International Day of the Girl Child is October 11. Each year since it was declared by the United Nations in 2012, the day has been centered on a different theme of girls rights. In 2012 it was ending child marriage, in 2013 it was innovating for girls education, and this year 2014 the theme is “Empowering adolescent girls: Ending the Cycle of Violence”.

If you are wondering what this is all about, search the hashtag #BrighterFuture. People are using social media to express the importance of equality for girls, and specifically what needs to change in the current global practice of gender inequality. Here’s a few of my favourite examples:

The Day of the Girl is about the celebration of girls, to bring awareness to the needs and rights of girls and to bring action and investment in improving girls’ lives.

A major position of the campaign is that improving gender equality and girls’ rights has a domino effect: they grow to be women with healthier children and a higher earning ability, which lifts not only themselves, but also their children and entire community out of poverty. You see, girls’ equality is the key to ending world poverty. These infographics from Because I Am A Girl help to illustrate this point:

 Day of Girl - Why Girls Infographic Day of Girl - Why Girls Infographic Day Of Girl - cycle of poverty infographic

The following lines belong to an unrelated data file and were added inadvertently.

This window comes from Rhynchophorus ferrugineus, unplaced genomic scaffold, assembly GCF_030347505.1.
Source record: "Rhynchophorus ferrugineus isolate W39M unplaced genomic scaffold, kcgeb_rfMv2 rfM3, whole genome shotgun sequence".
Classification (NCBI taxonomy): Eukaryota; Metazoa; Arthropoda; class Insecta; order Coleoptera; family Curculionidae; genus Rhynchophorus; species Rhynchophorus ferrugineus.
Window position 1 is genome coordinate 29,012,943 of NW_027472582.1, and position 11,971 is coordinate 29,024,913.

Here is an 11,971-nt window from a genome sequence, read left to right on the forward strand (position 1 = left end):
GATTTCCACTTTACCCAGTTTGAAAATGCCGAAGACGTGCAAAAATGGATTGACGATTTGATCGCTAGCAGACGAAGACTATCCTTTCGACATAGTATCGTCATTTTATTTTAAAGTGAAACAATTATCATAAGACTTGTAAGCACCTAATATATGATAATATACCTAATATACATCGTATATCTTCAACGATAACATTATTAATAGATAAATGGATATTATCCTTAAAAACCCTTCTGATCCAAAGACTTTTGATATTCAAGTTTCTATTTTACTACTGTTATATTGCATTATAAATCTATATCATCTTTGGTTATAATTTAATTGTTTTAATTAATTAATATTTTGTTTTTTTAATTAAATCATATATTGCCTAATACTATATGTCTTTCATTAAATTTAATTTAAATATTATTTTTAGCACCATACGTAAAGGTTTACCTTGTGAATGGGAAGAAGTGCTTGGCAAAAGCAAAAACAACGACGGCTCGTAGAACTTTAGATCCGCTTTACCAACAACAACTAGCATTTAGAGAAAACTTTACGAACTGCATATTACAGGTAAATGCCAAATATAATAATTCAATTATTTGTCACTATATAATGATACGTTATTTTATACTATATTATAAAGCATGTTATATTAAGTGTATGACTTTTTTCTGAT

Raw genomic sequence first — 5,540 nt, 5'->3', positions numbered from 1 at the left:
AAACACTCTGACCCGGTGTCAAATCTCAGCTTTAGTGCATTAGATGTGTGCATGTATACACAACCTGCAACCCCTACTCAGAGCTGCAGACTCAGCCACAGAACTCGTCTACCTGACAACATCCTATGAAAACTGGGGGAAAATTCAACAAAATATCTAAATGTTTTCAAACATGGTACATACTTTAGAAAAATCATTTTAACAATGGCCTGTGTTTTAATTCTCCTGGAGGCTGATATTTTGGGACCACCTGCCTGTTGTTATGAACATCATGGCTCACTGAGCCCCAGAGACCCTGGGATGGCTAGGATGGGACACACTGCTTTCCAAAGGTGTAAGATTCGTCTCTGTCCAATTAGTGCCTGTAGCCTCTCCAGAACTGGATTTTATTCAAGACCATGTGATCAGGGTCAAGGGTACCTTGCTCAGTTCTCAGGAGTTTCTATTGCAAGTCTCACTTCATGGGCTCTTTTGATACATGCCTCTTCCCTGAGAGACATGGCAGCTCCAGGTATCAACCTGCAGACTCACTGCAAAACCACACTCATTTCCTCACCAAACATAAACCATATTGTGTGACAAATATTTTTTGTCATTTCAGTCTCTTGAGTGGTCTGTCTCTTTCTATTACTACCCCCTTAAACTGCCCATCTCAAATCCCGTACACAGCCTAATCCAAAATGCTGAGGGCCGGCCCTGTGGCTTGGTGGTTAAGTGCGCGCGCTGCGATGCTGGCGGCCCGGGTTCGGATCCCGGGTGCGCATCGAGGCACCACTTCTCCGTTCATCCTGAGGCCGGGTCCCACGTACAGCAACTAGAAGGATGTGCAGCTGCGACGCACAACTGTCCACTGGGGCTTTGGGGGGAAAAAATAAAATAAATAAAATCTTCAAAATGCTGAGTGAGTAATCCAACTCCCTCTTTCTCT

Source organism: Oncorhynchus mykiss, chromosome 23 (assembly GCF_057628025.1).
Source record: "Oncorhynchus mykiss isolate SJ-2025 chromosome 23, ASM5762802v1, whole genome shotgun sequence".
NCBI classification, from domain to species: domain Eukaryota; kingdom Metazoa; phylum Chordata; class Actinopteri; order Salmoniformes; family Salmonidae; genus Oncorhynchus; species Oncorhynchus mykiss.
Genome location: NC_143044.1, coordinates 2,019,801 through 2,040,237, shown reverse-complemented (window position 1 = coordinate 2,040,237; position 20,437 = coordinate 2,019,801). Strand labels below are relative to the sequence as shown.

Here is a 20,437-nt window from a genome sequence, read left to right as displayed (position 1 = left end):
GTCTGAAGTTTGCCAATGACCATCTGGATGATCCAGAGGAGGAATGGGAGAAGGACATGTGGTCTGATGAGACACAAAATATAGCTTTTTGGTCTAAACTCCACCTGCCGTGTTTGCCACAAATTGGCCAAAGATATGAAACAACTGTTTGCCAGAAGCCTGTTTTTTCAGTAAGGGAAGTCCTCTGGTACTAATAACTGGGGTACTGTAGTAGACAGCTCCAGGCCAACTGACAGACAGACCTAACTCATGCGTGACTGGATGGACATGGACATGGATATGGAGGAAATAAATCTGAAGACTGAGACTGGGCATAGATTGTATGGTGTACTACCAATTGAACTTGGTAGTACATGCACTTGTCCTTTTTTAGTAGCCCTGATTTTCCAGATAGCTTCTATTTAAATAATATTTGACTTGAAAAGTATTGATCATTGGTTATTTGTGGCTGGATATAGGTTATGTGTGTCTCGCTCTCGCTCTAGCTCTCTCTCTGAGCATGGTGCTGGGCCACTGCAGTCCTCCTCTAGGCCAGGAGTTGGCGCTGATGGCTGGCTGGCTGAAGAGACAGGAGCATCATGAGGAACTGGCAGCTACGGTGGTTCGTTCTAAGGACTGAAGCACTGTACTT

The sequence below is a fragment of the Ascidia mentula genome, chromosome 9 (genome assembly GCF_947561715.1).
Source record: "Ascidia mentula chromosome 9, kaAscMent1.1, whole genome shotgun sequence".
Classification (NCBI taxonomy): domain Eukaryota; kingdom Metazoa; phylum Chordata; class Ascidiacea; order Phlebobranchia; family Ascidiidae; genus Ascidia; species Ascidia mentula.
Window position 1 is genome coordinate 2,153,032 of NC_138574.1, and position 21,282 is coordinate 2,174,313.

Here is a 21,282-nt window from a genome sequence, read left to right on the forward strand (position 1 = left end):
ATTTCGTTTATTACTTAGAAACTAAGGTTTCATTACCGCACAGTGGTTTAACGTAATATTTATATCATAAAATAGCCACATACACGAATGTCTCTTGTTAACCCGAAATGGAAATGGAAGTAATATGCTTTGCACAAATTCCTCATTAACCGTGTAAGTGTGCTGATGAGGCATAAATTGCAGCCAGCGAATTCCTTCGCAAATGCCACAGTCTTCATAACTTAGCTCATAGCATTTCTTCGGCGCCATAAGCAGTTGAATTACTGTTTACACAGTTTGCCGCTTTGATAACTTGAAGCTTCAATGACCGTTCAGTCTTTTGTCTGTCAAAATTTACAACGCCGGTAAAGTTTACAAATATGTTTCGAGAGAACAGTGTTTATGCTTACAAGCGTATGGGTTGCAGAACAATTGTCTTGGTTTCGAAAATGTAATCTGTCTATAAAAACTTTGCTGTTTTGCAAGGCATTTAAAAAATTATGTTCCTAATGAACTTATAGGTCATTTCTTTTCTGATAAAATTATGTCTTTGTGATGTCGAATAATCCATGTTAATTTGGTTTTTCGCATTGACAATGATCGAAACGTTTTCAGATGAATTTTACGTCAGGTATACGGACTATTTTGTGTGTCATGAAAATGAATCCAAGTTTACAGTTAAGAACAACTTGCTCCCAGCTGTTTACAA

So what can you do to help? Sponsor a girl, make a one-time donation, or purchase a “Gift of Hope” from a $10 bed net to prevent malaria to purchasing a goat for a family to sending a girl to school, find all the options here:

Some communities and groups are also organizing events and fundraisers in honor of the day, so look for what’s happening in your area that you can participate in.

And if you can’t personally donate, or would like to encourage others to do so, raise awareness for free by sharing the message on social media. Share the infographics, use the hashtag #brighterfuture and be sure to share the images from the Because I Am a Girl-Sears campaign — for every share of these notes of inspiration on Facebook, or retweets of the images on Twitter, Sears will donate $1 to send girls in developing countries to school.

I hope this has helped at least one person to understand the importance of the International Day of the Girl Child, and to take action in some form. Let us know in the comments what you are doing for IDGC October 11!

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